White House Refuses to Participate in Jerry Nadler’s Impeachment Inquiry

Pat Cipollone (Andrew Harnik / Associated Press)
Andrew Harnik / Associated Press

White House Counsel Pat Cipollone wrote a five-page letter to House Judiciary Chairman Jerrold Nadler (D-NY) on Sunday, rejecting participation in what Cipollone called a “baseless and highly partisan” impeachment inquiry.

Nadler had given the president and his lawyers until 6:00 p.m. EST to respond to a request to participate in the opening hearing of the Judiciary Committee’ inquiry on Wednesday, focusing on constitutional and legal issues. Democrats had prepared four witnesses, unnamed as of Sunday: three were reportedly in favor of impeachment. Separately, Nadler gave the White House a deadline of Friday, Dec. 6, to participate in the broader inquiry.

In his letter (via Politico), Cipollone said that the Democrats’ process “violates all past historical precedent, basic due process rights, and fundamental fairness.” He accused Democrats of deliberately scheduling the opening hearing during the president’s upcoming trip to the NATO Leaders Summit in London this week.

Cipollone further pointed out that the opening hearing would “include no fact witnesses at all,” and that neither the first nor subsequent hearings were clear about what witnesses would be called, or about what rights the president would be provided. (He reserved the right to respond to Nadler’s broader invitation by the Friday deadline.)

The White House counsel disputed Nadler’s claim to be acting in accordance with precedent set during the impeachment of President Bill Clinton, noting significant departures from procedures followed on that occasion:

Although your letter attempts to invoke precedent from the Clinton impeachment inquiry, you have completely ignored not only the process followed then, but all other historical precedent. For example, when the Judiciary Committee scheduled a similar hearing during the Clinton impeachment process, it allowed those questioning the witnesses two­ and-a-half weeks’ notice to prepare, and it scheduled the hearing on a date suggested by the President’s attorneys. Today, by contrast, you have afforded the President no scheduling input, no meaningful information, and so little time to prepare that you have effeetively denied the Administration a fair opportunity to participate.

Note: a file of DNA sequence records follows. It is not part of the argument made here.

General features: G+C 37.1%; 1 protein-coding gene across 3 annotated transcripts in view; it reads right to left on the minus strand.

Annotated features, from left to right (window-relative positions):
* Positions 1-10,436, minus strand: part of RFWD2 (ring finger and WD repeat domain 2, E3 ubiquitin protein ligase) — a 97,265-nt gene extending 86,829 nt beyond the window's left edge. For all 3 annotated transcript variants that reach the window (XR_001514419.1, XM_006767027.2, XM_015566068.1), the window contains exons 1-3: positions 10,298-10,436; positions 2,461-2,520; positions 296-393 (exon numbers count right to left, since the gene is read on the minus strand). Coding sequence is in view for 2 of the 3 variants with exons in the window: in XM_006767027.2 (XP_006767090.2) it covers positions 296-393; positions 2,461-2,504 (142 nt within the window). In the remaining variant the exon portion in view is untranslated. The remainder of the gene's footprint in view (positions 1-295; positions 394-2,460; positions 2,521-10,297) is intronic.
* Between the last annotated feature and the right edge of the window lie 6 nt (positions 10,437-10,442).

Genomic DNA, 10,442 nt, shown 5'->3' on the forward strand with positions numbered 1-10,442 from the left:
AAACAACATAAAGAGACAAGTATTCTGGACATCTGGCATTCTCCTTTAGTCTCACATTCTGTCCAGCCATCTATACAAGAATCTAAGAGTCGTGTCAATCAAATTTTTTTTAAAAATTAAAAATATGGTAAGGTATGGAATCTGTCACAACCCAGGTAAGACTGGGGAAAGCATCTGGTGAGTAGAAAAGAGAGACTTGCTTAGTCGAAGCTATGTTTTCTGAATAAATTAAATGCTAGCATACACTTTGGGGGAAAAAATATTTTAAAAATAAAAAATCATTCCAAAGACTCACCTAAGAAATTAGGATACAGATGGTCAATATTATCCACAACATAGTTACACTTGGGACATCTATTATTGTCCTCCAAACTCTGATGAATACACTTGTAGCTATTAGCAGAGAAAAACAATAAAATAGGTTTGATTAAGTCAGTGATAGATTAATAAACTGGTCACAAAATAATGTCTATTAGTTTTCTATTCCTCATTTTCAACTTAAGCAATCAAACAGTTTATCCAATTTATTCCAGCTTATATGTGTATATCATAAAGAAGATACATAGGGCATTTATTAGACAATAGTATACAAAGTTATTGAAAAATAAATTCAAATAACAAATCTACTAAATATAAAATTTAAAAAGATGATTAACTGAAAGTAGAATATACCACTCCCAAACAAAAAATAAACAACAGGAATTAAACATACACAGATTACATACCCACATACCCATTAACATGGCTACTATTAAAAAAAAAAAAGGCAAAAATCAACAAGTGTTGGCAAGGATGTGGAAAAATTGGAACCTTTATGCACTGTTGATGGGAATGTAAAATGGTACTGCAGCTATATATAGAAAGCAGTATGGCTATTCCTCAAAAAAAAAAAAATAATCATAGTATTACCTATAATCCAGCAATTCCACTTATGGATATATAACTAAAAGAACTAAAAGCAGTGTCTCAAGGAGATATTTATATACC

Past inquiries … did not authorize one set of committees to conduct two rounds of hearings with witnesses (one round in secret and another in public) while prohibiting the President from any opportunity to participate. Nor did these past inquiries eontinue to deny those rights to the President even in a third round of hearings before yet another committee, the Judiciary Committee. Inother impeachment proceedings, the President’s counsel was not excluded from the hearings that took testimony from fact witnesses, nor was the President denied the right of cross examination during those hearings.

[I]n both of those proceedings,the minority party had co-equal subpoena authority. Here, by contrast, the ranking member of this Committee cannot force a vote on subpoenas that you choose to issue, but you can force committee votes on the ranking member’s subpoenas.

Lastly, what past impeachment proceedings make clear is that the Judiciary Committee must hear and assess evidence for itself.

Cipollone also argued that the use of the House Intelligence Committee for preliminary hearings violated the president’s due process rights, allowing chairman Rep. Adam Schiff (D-CA) to “concoct a false narrative”:

The President was not allowed to present evidence, to call witnesses, to cross examine witnesses, or even to see transcripts until weeks after testimony had been taken, and he was allowed absolutely no participation in the public hearings that followed. Further, witness requests made by Republicans were denied. In addition, certain questioning of the witnesses who did testify was censored by Democrats.

He added, further, that Nadler’s threat to take action if the White House continued to resist providing witnesses and documents — even on constitutional grounds — amounted to a total denial of procedural rights to the president.

Cipollone quoted Nadler’s own words to him, from the 1998 Clinton impeachment process, declaring that the Judiciary Committee could not simply receive a report from another committee, but should conduct its own inquiry, complete with witnesses. Again, he pointed out that it was not clear whether, and which, witnesses would be called.

While declaring that “[i]t is too late to cure the profound procedural deficiencies that have tainted this entire inquiry,” Cipollone said that the administration remained open to participation if it were allowed to be involved “meaningfully,” including the ability to call witnesses that had thus far been refused. He invited Nadler to meet.

Joel B. Pollak is Senior Editor-at-Large at Breitbart News. He earned an A.B. in Social Studies and Environmental Science and Public Policy from Harvard College, and a J.D. from Harvard Law School. He is a winner of the 2018 Robert Novak Journalism Alumni Fellowship. He is also the co-author of How Trump Won: The Inside Story of a Revolution, which is available from Regnery. Follow him on Twitter at @joelpollak.


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